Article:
CURWOOD: Brian, you also reported on how triclosan levels are rising in young people, in kids. Why is that happening, and what are the amounts that the researchers are seeing?

BIENKOWSKI: So, they saw spikes after children. As they age, they would see the spikes, and the hypothesis is that children are starting to wash their hands more, brush their teeth more, and just basically you're using more of these hygiene products as you age so naturally your levels will spike, and they found by the age of eight that their levels were about the same as their mothers were when they were pregnant with these children.

CURWOOD: So, if triclosan and triclocarbon can disrupt the hormone system, what are the risks the kids are running, if they are being exposed to these elevated levels of triclosan?

BIENKOWSKI: So, with any endocrine disrupting chemical, you can't test them on humans. It would be wildly unethical. So, they're largely relying on animal studies right now, but, having said that, if there are indeed impacts of the human hormone system, this can cause problems in the reproductive system, basic neurological development, brain development for children, and there has been some links between the mother's triclosan level that can cross the placenta into the womb, and children being born with smaller heads, lower birth weights, and things like that. They can't totally point to that on the triclosan use, but there have associations.


The USGS found triclosan and triclocarbon in 60% of US waterways. (Photo: Christian Ferrer, Wikimedia Commons)

CURWOOD: By the way, what is the environmental impact, if any, of these chemicals?

BIENKOWSKI: They get into waterways because after we wash our hands, these goes into our wastewater treatment plants. They get into sewage sludge that can be applied to land that runs off into the water, so USGS a few years found that triclosan and triclocarbon were in roughly 60 percent of our nation's waterways, and this can get into aquatic organisms, and it's toxic to both anything from crustaceans to fish at certain levels.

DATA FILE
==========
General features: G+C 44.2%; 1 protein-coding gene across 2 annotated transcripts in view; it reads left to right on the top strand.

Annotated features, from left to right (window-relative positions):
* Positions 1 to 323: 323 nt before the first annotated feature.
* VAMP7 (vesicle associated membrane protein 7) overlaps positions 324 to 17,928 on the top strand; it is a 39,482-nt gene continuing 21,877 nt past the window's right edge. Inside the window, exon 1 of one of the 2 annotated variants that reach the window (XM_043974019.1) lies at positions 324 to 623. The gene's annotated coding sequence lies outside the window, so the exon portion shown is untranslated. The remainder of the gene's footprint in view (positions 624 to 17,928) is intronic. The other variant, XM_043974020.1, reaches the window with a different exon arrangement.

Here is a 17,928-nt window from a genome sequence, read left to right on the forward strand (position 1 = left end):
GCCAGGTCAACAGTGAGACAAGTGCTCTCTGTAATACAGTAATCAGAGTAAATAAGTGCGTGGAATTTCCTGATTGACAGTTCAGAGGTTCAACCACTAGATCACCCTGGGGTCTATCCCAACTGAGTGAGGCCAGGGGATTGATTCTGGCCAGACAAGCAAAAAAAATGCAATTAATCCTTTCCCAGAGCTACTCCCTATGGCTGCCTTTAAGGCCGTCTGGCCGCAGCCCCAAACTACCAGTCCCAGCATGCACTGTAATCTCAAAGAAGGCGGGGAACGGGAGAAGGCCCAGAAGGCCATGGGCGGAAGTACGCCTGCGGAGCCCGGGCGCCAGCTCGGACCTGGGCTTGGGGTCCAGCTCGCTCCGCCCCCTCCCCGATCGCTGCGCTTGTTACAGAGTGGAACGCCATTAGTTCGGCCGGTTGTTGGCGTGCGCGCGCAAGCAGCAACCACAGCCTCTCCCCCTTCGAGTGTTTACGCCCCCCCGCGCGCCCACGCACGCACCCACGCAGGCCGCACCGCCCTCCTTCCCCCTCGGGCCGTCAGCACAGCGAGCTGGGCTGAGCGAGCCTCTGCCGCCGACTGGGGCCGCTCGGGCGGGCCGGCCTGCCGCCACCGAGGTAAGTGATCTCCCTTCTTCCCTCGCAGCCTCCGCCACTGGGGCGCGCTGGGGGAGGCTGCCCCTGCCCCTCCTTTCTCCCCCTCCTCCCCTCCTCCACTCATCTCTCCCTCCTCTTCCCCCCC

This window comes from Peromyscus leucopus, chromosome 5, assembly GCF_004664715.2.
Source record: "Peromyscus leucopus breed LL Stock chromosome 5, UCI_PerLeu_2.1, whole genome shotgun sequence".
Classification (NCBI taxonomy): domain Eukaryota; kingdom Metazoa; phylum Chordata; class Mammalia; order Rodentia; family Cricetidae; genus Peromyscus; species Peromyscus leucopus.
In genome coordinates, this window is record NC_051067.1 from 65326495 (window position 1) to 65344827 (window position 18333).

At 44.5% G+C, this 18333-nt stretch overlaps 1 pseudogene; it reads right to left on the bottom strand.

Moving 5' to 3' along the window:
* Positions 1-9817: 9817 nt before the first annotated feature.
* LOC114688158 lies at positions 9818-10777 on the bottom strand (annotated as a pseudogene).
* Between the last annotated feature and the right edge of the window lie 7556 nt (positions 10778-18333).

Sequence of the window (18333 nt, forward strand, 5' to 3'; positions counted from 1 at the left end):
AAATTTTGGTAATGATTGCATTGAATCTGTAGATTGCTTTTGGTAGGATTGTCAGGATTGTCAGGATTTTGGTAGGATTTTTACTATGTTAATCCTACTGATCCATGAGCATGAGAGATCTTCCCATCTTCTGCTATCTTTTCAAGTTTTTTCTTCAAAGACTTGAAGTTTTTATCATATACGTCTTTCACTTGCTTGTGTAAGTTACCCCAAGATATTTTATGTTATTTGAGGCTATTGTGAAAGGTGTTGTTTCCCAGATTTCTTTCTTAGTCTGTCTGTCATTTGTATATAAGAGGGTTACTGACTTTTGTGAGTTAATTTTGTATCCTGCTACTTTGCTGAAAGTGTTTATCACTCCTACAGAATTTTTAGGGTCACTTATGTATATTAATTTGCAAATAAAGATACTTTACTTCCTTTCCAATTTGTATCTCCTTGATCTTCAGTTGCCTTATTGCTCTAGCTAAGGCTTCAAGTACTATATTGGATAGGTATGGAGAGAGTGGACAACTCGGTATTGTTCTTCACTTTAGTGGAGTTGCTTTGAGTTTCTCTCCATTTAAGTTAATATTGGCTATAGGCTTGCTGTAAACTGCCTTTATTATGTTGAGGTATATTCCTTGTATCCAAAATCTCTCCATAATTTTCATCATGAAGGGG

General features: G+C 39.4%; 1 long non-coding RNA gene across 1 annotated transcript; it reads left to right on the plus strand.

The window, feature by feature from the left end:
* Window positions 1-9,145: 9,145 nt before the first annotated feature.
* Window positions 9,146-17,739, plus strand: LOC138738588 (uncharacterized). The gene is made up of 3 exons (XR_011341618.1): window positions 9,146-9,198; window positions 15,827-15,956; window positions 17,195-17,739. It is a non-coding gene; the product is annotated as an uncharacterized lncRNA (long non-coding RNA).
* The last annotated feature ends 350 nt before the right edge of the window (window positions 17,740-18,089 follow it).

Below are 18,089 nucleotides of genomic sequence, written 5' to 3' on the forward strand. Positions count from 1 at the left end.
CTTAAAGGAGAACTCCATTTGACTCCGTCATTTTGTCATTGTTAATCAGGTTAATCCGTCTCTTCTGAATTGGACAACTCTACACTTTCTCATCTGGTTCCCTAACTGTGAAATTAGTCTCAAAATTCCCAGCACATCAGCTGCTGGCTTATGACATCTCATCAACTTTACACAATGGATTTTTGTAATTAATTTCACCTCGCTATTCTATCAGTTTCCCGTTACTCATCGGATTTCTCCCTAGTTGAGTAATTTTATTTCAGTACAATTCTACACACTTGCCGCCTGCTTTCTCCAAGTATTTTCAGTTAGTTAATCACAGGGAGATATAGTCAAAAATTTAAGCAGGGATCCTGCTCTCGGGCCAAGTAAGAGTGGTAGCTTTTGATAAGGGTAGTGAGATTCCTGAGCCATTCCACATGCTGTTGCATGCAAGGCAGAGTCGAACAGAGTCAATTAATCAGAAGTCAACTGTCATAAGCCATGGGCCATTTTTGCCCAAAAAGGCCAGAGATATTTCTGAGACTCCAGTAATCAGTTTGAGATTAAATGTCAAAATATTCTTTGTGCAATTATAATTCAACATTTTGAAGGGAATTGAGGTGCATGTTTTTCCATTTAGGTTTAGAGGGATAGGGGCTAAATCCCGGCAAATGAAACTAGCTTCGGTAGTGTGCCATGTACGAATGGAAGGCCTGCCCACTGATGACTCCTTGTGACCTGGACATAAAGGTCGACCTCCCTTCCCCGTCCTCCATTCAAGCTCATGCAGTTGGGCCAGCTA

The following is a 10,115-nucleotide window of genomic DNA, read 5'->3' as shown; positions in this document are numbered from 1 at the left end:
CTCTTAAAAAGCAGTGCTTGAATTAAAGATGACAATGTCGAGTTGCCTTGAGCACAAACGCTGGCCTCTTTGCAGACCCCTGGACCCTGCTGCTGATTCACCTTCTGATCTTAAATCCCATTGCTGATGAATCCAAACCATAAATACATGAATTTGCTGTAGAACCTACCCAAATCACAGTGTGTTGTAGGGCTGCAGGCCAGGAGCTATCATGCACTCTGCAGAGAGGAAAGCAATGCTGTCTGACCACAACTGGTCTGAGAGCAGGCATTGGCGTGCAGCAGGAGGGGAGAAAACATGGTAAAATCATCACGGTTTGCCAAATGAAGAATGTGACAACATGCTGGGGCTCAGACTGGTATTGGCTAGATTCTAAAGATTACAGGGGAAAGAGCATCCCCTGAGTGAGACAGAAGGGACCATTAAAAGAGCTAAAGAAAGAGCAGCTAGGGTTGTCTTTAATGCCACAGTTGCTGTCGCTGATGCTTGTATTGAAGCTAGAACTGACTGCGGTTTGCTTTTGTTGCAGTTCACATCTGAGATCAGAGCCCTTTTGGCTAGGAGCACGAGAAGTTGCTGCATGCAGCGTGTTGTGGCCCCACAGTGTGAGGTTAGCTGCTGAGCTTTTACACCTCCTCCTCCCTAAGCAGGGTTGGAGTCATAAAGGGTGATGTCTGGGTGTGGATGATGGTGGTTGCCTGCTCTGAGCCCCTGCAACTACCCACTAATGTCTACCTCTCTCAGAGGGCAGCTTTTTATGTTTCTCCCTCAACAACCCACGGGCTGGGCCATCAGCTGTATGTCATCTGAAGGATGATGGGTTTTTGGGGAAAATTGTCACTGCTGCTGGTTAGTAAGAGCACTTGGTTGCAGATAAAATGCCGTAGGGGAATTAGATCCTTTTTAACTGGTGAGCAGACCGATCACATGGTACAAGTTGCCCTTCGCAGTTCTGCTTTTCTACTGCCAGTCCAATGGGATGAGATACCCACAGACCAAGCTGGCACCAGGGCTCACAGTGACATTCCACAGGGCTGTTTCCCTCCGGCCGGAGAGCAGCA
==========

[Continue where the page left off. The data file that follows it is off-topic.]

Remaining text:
CURWOOD: So, what exactly are the scientists who signed the statement, what do they want?

BIENKOWSKI: They want this to get to the hands of people who make decisions as well as people like you and me who go to the store and perhaps look at ingredients on products because ultimately, as we've seen with chemicals like BPA, consumers can drive change. Now, the risk with that change is often these chemicals are replaced with other chemicals that have very similar properties that may also disrupt the hormone system.

CURWOOD: Yeah, how unusual is it for a couple of hundred scientists and health care workers to step forward and make a statement about a substance like this?


Brian Bienkowski is the editor at Environmental Health News. (Photo: courtesy of Brian Bienkowski)

BIENKOWSKI: These substances fall in this category of compounds that don't kill us, so you're looking at things like mercury and lead, and for years, we've always looked at these chemicals as the more that gets in us, the worse, and we can die. These triclosan and triclocarbon and BPA, and a lot of these endocrine disrupting chemicals are alarming scientists like this because they may hurt us at much smaller doses. Our exposures are continuous and throughout the day and throughout the month, so there are increasingly academic scientists and health professionals ringing the alarm on these endocrine disruptors because our current regulations and our current testing at the federal level doesn't fully account for these types of chemicals and the different types of toxicity that we're not accustomed to.

CURWOOD: What difference do you think this letter might make?

BIENKOWSKI: The people I talked to that signed it…A lot of them were skeptical that the Trump administration would make any changes because they've largely focused on rolling back a lot of environmental protections and regulations. So, they're not really looking there right now, Steve, but they are looking to consumers to make changes with their pocketbooks.

CURWOOD: Brian Bienkowski is the editor of Environmental Health News. Brian, thanks so much for taking the time to talk with us today.

BIENKOWSKI: Thanks for having me, Steve.

 

Links

Beyond Pesticides advocacy group: Triclosan Information

FDA Triclosan Review

Nature: “Too Much Triclosan?”